While I love the speculative fiction genre, I have my occasional dives into mystery–usually because I’m needing a relaxing read that doesn’t require me to ponder the science behind FTL travel or telepathic dragons.
I started out reading this series backwards as Maia Chance is my critique partner. I read the 2nd book, Cinderella Six-Feet-Under, before I read Snow White Red-Handed. Maia isn’t as well read in the speculative fiction genre, but her mysteries certainly dip their toes into the genre. The Fairy Tale Fatal series dives headlong into history of fairy tales and certainly qualifies as cross-genre.
Since I just recently read this book, it was time for a book review.
My favorite part of this series is the strong female characters with a biting sense of humor, particularly Ophelia. Maia Chance does an excellent job of layering her characters, yet giving them a touch of modernism that makes the reader able to identify with them.
Ophelia and Prue find themselves out of work and end up working in a castle in the Black Forest out of desperation. The plot centers around whether remains found in a small hut are those from a fairy tale, particularly Snow White, and all the while, murder and mayhem occur. Maia Chance weaves historical fiction and fairy tale quite deftly, making her settings very solid and realistic.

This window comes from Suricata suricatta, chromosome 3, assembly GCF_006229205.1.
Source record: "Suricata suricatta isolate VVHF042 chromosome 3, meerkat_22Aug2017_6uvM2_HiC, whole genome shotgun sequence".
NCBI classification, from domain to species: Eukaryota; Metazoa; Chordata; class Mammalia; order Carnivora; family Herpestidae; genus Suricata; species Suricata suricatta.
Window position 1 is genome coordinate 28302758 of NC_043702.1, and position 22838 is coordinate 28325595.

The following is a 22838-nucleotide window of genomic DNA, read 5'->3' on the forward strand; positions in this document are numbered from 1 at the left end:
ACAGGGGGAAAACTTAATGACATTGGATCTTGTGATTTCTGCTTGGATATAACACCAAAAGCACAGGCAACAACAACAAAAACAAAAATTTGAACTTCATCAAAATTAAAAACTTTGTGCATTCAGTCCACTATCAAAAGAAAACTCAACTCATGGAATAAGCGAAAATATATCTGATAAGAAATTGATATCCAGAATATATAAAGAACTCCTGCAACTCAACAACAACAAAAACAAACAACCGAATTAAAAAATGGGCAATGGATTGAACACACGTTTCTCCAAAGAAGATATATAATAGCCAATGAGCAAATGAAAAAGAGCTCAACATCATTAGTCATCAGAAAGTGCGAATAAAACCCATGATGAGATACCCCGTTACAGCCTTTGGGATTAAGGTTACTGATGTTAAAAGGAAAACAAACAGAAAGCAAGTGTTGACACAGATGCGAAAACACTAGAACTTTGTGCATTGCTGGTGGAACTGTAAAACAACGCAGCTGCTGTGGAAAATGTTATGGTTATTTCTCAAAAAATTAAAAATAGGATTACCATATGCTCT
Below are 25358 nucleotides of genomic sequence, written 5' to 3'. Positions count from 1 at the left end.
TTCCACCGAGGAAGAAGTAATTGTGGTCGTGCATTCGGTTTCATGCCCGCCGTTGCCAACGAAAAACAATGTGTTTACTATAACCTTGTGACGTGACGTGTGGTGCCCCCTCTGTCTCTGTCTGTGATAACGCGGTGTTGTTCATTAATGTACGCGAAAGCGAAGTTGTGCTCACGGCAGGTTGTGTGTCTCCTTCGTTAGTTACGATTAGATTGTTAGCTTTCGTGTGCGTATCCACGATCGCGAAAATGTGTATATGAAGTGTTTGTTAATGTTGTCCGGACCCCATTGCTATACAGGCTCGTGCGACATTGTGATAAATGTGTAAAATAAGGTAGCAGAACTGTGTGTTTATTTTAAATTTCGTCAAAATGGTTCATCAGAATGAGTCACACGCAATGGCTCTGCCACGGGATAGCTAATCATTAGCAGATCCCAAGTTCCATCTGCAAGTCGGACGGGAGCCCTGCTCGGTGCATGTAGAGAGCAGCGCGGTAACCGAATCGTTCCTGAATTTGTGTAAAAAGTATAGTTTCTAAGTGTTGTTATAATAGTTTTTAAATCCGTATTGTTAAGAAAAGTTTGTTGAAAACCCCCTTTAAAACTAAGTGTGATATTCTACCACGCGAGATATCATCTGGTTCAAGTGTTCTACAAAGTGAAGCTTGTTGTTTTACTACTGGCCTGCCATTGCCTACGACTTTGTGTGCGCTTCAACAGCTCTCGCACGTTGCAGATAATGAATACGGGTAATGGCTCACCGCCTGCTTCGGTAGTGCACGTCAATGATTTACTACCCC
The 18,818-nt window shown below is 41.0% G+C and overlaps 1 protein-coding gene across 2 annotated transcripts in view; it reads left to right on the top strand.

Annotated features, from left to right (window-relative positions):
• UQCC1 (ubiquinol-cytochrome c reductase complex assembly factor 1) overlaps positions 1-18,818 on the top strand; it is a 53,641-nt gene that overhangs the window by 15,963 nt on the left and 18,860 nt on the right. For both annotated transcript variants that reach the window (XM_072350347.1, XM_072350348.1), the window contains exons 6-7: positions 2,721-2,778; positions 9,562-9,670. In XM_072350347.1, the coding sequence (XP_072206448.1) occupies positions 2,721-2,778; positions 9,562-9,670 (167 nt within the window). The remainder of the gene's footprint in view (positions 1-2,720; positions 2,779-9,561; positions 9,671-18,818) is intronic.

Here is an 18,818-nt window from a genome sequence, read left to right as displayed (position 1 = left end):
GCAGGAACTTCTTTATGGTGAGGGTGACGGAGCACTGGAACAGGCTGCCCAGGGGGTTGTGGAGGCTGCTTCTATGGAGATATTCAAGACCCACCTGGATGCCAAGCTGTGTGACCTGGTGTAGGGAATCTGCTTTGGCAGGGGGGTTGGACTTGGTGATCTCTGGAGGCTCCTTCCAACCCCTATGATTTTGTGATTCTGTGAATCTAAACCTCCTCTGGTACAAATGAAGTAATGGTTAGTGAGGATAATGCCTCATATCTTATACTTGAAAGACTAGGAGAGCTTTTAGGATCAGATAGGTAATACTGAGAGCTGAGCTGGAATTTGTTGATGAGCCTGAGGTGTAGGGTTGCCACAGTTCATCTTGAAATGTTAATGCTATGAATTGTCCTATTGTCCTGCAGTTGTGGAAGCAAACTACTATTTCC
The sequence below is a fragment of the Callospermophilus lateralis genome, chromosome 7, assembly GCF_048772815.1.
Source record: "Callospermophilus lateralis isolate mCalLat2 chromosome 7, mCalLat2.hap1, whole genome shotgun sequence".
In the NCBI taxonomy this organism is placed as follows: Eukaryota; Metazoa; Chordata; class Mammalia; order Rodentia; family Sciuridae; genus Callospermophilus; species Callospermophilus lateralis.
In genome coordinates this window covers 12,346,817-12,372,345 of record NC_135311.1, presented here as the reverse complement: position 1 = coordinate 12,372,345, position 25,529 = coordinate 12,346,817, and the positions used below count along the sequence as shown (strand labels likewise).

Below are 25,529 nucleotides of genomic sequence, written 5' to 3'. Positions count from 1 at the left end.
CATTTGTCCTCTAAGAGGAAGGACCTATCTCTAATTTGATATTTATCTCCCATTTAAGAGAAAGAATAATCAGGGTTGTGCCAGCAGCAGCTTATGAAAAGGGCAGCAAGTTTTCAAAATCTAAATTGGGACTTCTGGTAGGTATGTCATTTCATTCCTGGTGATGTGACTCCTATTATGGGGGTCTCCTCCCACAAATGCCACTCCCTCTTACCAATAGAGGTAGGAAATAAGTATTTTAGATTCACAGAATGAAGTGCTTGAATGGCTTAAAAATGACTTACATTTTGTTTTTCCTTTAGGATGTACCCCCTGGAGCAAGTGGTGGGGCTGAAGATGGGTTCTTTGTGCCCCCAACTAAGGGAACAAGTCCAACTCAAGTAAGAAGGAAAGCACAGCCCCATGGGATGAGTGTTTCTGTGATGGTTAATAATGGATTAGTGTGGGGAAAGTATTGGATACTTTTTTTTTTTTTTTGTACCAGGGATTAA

My only criticism would be my own frustration with why Ophelia would tie herself to Prue. I’m hoping that as we go through the series, more of their backstory comes out to explain this. Through her naivety and lack of worldly knowledge, Prue manages to believe the best of people and the world–to a flaw. Ophelia is constantly digging her out of trouble. I’d have left Prue hanging myself.
I hope we get to see Prue’s development as a character as she wises up in addition to Ophelia’s growth.
Overall, a solid read and a good fantasy-slanted mystery. (And book two gets even better!) 😉